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Teachers choose to leave a school for a complex variety of reasons. But the result of their leaving tends to have one pronounced result: Schools with less poverty end up with the most experienced teachers, both in San Diego and many parts of the country.
In other words, the best teachers end up where they are needed the least, as we revealed earlier this week.
Will Huntsberry explained what’s driving this trend: a labor provision known as “post and bid.” It allows teachers with the most seniority to get priority when applying for open positions in the district.
Some argue that post and bid inherently disadvantages low-income children. But others say the law is perfect as it is. They argue that the way to attract experienced educators to high-need schools is by improving the climate and leadership within those schools.
Some states and cities have experimented with increasing a teacher’s pay to draw them to high-need schools. Richard Barrera, one of San Diego Unified School District’s longest-serving board members, said that’s not a policy the district has any interest in enacting.
San Diego Unified Trustee Kevin Beiser is not running for City Council after all, reports Times of San Diego.
Four men accused Beiser of sexual abuse or harassment earier this year. One man filed a lawsuit that has since settled.The local Democratic Party, teachers’ union, Beiser’s fellow board members and virtually every major Democratic elected official in the county called for his resignation. He has refused to step down, but went on paid leave from his teaching position in the Sweetwater Union High School District, pending an investigation.
But he had never terminated his bid for the City Council’s District 7 seat, filing a campaign disclosure for the first six months of the year that showed he had raised $20,000, though donations largely stopped coming in after the allegations, and he had begun refunding some donors.
He told Times of San Diego’s Ken Stone he won’t pull papers to appear on the ballot. After 2020, he could be removed from the school board, too.
A City Council committee approved a measure for the November ballot that would let the City Council remove a school board member from office if they were in dereliction of their official duties. The full Council still needs to put the measure on the ballot.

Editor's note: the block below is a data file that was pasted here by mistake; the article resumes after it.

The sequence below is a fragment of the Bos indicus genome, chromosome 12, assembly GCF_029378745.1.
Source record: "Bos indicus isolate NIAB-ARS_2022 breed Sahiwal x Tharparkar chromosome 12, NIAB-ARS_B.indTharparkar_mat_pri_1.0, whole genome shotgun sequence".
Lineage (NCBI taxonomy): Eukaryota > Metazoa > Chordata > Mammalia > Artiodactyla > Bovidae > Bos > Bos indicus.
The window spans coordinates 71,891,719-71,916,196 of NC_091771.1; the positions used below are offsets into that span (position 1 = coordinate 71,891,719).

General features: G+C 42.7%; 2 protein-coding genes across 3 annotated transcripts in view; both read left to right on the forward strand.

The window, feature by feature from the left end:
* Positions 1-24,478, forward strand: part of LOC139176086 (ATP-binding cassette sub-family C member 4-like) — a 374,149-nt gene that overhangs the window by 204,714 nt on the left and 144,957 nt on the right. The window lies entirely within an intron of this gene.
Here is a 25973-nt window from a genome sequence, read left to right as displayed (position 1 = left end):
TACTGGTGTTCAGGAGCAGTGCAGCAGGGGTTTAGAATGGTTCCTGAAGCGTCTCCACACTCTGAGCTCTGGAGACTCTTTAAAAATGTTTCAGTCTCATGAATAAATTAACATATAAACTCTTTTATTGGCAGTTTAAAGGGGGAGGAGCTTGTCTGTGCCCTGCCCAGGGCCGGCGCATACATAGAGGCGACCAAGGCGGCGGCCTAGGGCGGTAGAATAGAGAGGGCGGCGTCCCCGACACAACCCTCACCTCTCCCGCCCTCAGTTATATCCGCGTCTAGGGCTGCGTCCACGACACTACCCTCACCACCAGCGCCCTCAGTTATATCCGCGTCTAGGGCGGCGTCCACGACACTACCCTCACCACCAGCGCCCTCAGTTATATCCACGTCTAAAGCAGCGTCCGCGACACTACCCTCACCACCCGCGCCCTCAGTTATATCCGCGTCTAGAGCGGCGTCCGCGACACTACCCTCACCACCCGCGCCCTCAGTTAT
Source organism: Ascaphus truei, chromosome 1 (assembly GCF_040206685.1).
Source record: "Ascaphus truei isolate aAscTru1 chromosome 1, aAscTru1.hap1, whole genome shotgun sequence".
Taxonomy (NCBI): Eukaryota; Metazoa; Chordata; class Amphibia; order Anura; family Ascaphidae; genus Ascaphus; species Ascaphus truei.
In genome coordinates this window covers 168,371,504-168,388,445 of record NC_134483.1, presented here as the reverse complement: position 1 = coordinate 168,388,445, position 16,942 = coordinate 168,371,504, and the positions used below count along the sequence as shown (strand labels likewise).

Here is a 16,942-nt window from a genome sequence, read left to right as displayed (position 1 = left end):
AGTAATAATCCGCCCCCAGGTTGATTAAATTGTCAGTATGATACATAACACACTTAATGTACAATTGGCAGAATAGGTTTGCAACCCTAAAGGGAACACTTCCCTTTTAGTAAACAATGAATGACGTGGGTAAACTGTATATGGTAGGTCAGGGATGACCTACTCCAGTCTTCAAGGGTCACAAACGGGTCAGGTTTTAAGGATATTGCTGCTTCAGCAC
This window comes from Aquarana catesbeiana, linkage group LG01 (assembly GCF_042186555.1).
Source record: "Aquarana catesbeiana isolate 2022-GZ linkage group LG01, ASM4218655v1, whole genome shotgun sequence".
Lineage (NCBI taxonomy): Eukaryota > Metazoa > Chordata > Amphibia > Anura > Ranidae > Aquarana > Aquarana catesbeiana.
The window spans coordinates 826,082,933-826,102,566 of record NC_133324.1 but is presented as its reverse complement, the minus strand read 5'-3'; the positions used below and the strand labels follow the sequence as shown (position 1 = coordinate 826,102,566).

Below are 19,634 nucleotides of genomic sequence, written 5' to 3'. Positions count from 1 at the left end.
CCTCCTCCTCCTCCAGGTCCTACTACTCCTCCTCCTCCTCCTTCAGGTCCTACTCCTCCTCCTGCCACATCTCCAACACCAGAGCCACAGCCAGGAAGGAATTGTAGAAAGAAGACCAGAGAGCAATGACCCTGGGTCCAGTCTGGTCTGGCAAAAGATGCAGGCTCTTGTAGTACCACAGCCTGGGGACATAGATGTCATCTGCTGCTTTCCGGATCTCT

A state appellate court has sided with state lawmakers who approved a law that went into effect earlier this year amending the so-called felony murder law. Under the new law, people can no longer be convicted of murder if they didn’t actually kill anyone or play a major rule in a felony in which a murder took place. The new law also allows people who were convicted and sentenced under the old felony-murder rule to petition the court for resentencing.
As inewsource reported just after the law went into effect, San Diego Assistant District Attorney David Greenberg argued the law was unconstitutional.
California’s Fourth District Court of Appeal disagreed this week.
The DA’s office had argued that the new law illegally amended earlier propositions passed by voters.
But the court found that “the voters who approved Proposition 7 and Proposition 115 got, and still have, precisely what they enacted” and that “by enacting Senate Bill 1437, the Legislature has neither undermined these initiatives nor impinged upon the will of the voters who passed them.”
The County Board of Supervisors voted to file an amicus brief supporting the Trump administration’s lawsuit against California’s so-called sanctuary state laws, in the hopes the U.S. Supreme Court will take up the issue.
Earlier this year, the 9th Circuit largely upheld the legality of the three state laws being challenged (for a refresher on what those laws are, click here).
County Supervisor Nathan Fletcher blasted the board’s decision Wednesday, and tweeted a link to a 2017 Washington Post article about research that refutes the administration’s contention that sanctuary cities are hotbeds for crime.
That research was conducted by University of California, San Diego professor Tom Wong.
Which brings us to …
Last week, a congressional campaign website popped up for Tom Wong, a UCSD professor, suggesting he was joining the scrum in CA-53, the seat to which Rep. Susan Davis has decided not to seek re-election.
Wednesday, Wong made it official, announcing that he would be the “first undocumented AAPI” congressman.
His announcement said he’d focus on immigration reform and highlighted the multiple lawsuits he’s filed against the Trump administration as proof of his commitment fighting for DACA.
San Diego City Council President Georgette Gómez, who this weekend won the state Democratic Party’s endorsement, welcomed him to the race, saying the more people get into the race, the more she stands out as the best option.
Other Democratic contenders include Sara Jacobs, who ran a competitive campaign in CA-49 last year; Janessa Goldbeck, a queer woman who joined the military after Don’t Ask, Don’t Tell was repealed; Jose Caballero, who had staged a leftist challenge to Davis before she decided to retire; and Joaquín Vázquez, a policy adviser and community organizer. Famela Ramos, a Republican and hospice nurse, is also running.
The Morning Report was written by Sara Libby, Will Huntsberry and Andrew Keatts.